Warning: read the full article before typing commands you may regret.

If you are a docker user (may it be in production or on your development machine), you may have accumulated quite a bit of useless data by now. There are existing tools to clean your daemon of unused images and containers (like docker-gc), but since the docker API 1.25 there is an easy to use prune command that could be good enough for you.

Basic usage is pretty simple:

$ sudo docker system prune
WARNING! This will remove:
        - all stopped containers
        - all networks not used by at least one container
        - all dangling images
        - all build cache
Are you sure you want to continue? [y/N] y

Deleted Containers:
deleted: sha256:ea43728b2d10e7b0fe24036f9531caac96bd02f779b95a6620110f00ccd3b002
deleted: sha256:022db612b3070971ce7d51778806a1f995a9c3aa1a741a6c0be0bca603787387
... approximately 2 gajillion hashes later...

Total reclaimed space: 5.64GB

That’s nice, but it does not clean everything unused. For that you should add the --all option to remove every image and not only the dangling ones:

$ sudo docker system prune --all
WARNING! This will remove:
        - all stopped containers
        - all networks not used by at least one container
        - all images without at least one container associated to them
        - all build cache
Are you sure you want to continue? [y/N] y
... moar hashes...

Total reclaimed space: 26.78GB

Of course that may not be ideal. Having caches is pretty useful after all. And there is just the option for that: --filter (only available starting at API 1.28). At the time of my writing there are only two filters: until and label. In my case I only use the until one which allows you to clean everything older than a specified timestamp.

Of course I don’t put a timestamp in the command, I use date to generate a timestamp based on a human readable date:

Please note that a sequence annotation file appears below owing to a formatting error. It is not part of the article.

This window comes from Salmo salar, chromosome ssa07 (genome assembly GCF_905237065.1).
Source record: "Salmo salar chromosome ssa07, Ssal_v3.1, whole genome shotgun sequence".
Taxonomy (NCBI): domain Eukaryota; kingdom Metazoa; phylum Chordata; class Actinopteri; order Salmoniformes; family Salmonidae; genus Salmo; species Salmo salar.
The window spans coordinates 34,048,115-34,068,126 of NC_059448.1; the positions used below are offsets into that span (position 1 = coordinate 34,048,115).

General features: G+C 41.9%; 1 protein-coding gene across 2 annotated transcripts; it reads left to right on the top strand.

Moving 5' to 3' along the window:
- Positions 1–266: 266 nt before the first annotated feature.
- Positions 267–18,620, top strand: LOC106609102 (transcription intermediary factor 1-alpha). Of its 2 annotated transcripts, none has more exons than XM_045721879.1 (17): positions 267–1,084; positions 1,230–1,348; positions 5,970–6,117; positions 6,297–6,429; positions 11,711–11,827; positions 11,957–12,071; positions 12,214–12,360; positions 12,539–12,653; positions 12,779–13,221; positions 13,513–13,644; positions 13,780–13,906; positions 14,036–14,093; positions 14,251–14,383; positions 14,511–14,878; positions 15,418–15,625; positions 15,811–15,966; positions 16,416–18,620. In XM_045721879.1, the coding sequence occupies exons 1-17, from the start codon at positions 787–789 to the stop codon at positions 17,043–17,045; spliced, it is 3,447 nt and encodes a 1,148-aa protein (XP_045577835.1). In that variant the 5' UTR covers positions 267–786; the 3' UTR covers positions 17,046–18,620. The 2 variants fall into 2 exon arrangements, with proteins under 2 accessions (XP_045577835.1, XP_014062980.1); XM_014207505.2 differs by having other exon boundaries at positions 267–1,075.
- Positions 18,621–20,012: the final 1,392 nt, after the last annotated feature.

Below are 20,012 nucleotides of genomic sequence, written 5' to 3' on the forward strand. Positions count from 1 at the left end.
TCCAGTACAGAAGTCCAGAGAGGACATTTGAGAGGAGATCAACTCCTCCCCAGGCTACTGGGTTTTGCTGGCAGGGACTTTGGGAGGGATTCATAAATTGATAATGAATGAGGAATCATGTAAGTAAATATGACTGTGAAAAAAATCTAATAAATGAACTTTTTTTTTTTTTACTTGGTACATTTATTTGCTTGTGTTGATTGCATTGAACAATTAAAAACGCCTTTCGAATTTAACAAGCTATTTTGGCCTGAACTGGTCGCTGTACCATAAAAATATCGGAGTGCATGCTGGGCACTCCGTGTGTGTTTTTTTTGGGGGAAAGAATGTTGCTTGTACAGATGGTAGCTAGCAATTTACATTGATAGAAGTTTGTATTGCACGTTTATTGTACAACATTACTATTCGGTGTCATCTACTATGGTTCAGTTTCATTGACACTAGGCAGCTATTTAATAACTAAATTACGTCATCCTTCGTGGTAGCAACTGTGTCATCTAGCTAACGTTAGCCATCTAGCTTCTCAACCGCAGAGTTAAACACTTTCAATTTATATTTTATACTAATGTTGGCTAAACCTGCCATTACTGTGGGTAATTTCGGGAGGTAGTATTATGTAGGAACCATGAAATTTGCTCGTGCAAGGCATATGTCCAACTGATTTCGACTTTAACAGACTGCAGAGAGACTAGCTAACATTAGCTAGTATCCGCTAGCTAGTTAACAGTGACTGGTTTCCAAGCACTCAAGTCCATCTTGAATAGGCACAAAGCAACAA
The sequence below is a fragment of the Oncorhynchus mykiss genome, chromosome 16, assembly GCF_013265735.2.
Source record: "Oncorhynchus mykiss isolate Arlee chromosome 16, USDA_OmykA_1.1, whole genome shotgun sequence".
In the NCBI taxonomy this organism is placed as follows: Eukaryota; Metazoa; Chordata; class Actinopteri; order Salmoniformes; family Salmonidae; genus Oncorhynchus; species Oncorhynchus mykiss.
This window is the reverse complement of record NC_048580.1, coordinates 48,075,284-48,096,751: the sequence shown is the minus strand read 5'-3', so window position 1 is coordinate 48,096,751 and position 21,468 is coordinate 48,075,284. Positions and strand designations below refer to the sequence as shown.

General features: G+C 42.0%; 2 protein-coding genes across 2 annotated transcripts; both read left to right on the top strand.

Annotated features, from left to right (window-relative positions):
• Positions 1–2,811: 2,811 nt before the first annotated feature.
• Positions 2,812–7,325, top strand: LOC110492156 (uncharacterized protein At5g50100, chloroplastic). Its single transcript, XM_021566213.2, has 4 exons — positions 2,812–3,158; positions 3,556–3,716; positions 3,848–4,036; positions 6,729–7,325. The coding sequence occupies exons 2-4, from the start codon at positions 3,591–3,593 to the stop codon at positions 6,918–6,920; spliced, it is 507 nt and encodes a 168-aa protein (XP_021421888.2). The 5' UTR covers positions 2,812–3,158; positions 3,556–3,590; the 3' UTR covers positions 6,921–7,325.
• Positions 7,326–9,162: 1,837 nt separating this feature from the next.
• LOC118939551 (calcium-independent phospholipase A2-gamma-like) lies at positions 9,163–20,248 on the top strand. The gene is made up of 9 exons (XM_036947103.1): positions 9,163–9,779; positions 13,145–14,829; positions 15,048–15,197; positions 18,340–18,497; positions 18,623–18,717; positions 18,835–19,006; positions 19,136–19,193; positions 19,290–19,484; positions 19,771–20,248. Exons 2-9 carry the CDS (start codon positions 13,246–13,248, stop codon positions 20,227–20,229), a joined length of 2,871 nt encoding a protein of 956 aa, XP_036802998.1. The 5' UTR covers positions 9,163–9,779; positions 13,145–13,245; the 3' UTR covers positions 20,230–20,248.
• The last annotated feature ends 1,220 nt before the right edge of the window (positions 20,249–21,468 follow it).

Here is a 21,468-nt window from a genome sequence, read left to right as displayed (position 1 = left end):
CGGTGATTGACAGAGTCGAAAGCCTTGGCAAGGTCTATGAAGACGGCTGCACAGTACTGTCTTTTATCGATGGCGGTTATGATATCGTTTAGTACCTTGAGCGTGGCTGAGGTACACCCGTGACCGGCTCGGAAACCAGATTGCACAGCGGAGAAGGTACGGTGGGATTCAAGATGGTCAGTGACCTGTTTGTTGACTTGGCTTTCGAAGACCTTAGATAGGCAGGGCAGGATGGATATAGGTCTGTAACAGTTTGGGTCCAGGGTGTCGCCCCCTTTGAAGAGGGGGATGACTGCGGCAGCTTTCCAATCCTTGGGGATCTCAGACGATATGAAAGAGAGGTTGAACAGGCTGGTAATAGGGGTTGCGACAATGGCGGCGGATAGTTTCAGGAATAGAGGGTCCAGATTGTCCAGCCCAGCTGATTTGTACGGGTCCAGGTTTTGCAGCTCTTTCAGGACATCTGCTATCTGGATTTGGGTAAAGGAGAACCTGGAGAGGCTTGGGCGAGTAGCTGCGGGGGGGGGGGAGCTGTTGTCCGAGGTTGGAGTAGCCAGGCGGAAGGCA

$ sudo docker system prune --all --filter until=$(date -d "1 month ago" +%s)

This command uses a substitution via $( command ), this allows you to get the result of a command and inject it in another one as a string. The date command itself is decomposed as: date -d <time description> <time format>, where +%s is the format to get a timestamp. You can check man date for more info.

And voilà :smiley: I rarely need the cache to be older than a month on my laptop (and one month is already pretty conservative, but that’s because I rarely have a good internet so I cache as much as I can).

Finally, if you feel adventurous enough you can add the --force option so that the command will not ask for confirmation. I use the following in a cronjob on my continuous integration server:

$ sudo docker system prune --force --all --filter until=$(date -d "1 week ago" +%s)

Happy cleaning :recycle:

A note about sudo: on my dev machine (which is a GNU/Linux system) I only use docker via sudo because not doing so mean that your user has the same power as root all the time. This is due to the fact that the docker daemon is a privileged process running as root. See the official Docker security page.